Mindful Magazine Rates Mindful of Race as #4 for the Year


As Editor-in-Chief of Mindful, I have the honor of receiving and reviewing hundreds of books over the course of a year. After careful review, only a handful make it into the pages of the magazine. Barry Boyce, Editor in Chief, Mindful Magaziune.

 Of the nine recommendations, Mindful of Race was listed as Number 4 - check out their review below! 

4. Mindful of Race: Transforming Racism from the Inside Out
By Ruth King, Sounds True

Long-overdue discussions around race in America are finally having a moment—one that needs to last a very long time. The Netflix series Dear White People recently released its second season, as did Donald Glover’s Atlanta on FX. Both were created by young African-Americans who have a lot to say, and unique and hard-hitting ways of putting problems of whiteness front and center.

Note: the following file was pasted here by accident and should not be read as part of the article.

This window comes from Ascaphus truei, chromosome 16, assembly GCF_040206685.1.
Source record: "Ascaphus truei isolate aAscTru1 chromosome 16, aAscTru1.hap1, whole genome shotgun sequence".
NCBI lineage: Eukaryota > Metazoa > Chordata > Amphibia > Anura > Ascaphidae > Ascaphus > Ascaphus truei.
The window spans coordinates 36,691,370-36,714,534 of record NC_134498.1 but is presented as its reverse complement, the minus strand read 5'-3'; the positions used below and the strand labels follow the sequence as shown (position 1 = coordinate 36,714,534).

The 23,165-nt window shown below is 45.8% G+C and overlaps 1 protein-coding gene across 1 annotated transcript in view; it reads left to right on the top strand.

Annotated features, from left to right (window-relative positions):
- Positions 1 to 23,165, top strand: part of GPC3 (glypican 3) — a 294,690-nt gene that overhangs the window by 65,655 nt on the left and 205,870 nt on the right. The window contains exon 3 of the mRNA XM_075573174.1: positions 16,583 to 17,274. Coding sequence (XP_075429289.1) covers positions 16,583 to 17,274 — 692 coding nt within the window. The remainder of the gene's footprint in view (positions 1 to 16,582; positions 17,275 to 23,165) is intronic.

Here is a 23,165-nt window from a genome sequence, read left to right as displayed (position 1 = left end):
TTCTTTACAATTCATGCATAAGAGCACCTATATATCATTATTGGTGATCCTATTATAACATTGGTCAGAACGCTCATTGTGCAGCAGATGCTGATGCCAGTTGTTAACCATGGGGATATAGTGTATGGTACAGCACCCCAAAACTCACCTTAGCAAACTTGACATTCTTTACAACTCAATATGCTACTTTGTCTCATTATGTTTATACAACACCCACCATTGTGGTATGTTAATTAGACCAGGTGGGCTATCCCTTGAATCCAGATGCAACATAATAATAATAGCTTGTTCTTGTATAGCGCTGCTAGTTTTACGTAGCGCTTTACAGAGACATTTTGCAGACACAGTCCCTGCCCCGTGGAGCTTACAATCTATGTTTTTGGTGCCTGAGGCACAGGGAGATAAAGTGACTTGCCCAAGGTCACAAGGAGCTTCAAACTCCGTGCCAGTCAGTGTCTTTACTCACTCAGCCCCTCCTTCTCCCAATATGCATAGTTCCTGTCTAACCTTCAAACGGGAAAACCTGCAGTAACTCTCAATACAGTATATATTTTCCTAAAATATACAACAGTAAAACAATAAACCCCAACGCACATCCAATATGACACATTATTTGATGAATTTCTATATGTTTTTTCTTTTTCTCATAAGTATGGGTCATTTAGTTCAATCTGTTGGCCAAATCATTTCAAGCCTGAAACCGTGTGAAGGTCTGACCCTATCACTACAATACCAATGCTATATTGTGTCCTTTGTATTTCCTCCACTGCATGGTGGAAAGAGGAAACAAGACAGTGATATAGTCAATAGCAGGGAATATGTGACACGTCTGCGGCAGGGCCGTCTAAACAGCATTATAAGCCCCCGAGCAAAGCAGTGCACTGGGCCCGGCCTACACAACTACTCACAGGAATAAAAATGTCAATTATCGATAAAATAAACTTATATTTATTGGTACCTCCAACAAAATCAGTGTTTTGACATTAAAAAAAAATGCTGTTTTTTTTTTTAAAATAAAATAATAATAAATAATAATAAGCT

The “post-racial America” illusionary bubble has been burst. Put simply, to imagine we are (or even aspire to be) color-blind is just to be blind to reality. So, where is mindfulness in all this? Is the spread of this practice, touted as something truly transformational, making a dent anywhere in our understanding and our race relations? If Ruth King has her way, it will. With Mindful of Race, King joins other voices demanding contemporary mindfulness practice go beyond being another luxury of the privileged to become something that enables us to explore deep habits together in ways that effect real change.

King calls racism a “heart disease” that can go unnoticed and untreated for a long time. In response, she developed a three-and-a-half-day program with the same name as the book that “brings mindful inquiry to an examination of racial conditioning and social distress.” She unfolds her training on the page in three phases: In Diagnosis, we uncover “the narrative we hold along racial lines”; in Mindfulness—Heart Surgery, meditation practice helps us investigate deeply while “softening the grip of the tension” from emotions triggered by going to rarely explored places; and Recovery is about how we can spread understanding, caring, and equanimity about race from our inner circle to the bigger circles in the world.

Leave a Comment

Your email address will not be published. Required fields are marked *

Scroll to Top